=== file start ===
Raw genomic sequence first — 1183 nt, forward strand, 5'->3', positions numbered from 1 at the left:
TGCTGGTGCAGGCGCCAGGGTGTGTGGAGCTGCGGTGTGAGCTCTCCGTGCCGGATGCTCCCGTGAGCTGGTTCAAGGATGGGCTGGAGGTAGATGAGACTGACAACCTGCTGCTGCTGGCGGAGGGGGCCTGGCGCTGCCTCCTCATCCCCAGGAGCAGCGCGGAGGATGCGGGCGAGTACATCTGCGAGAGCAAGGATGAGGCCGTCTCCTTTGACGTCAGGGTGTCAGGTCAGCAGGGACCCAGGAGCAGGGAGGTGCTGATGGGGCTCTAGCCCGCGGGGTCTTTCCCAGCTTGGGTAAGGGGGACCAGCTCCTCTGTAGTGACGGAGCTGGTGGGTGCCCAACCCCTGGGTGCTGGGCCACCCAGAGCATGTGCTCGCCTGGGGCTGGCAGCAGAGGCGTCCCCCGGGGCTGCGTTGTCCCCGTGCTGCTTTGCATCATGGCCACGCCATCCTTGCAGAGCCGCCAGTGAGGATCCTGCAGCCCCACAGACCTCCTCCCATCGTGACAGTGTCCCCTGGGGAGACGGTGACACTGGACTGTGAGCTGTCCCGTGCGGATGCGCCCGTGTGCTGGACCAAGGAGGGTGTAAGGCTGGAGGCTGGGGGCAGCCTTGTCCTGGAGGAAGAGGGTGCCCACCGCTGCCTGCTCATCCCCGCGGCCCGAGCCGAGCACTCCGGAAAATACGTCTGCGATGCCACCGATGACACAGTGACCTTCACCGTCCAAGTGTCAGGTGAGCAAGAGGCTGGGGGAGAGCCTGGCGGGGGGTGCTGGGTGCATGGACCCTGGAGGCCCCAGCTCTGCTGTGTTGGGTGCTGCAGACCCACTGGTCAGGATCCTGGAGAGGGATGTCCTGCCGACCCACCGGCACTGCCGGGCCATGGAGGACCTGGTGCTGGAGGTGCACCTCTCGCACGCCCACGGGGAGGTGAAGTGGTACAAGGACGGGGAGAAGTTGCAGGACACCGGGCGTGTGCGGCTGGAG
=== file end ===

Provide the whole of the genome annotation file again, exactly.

Raw genomic sequence first — 1183 nt, forward strand, 5'->3', positions numbered from 1 at the left:
TGCTGGTGCAGGCGCCAGGGTGTGTGGAGCTGCGGTGTGAGCTCTCCGTGCCGGATGCTCCCGTGAGCTGGTTCAAGGATGGGCTGGAGGTAGATGAGACTGACAACCTGCTGCTGCTGGCGGAGGGGGCCTGGCGCTGCCTCCTCATCCCCAGGAGCAGCGCGGAGGATGCGGGCGAGTACATCTGCGAGAGCAAGGATGAGGCCGTCTCCTTTGACGTCAGGGTGTCAGGTCAGCAGGGACCCAGGAGCAGGGAGGTGCTGATGGGGCTCTAGCCCGCGGGGTCTTTCCCAGCTTGGGTAAGGGGGACCAGCTCCTCTGTAGTGACGGAGCTGGTGGGTGCCCAACCCCTGGGTGCTGGGCCACCCAGAGCATGTGCTCGCCTGGGGCTGGCAGCAGAGGCGTCCCCCGGGGCTGCGTTGTCCCCGTGCTGCTTTGCATCATGGCCACGCCATCCTTGCAGAGCCGCCAGTGAGGATCCTGCAGCCCCACAGACCTCCTCCCATCGTGACAGTGTCCCCTGGGGAGACGGTGACACTGGACTGTGAGCTGTCCCGTGCGGATGCGCCCGTGTGCTGGACCAAGGAGGGTGTAAGGCTGGAGGCTGGGGGCAGCCTTGTCCTGGAGGAAGAGGGTGCCCACCGCTGCCTGCTCATCCCCGCGGCCCGAGCCGAGCACTCCGGAAAATACGTCTGCGATGCCACCGATGACACAGTGACCTTCACCGTCCAAGTGTCAGGTGAGCAAGAGGCTGGGGGAGAGCCTGGCGGGGGGTGCTGGGTGCATGGACCCTGGAGGCCCCAGCTCTGCTGTGTTGGGTGCTGCAGACCCACTGGTCAGGATCCTGGAGAGGGATGTCCTGCCGACCCACCGGCACTGCCGGGCCATGGAGGACCTGGTGCTGGAGGTGCACCTCTCGCACGCCCACGGGGAGGTGAAGTGGTACAAGGACGGGGAGAAGTTGCAGGACACCGGGCGTGTGCGGCTGGAG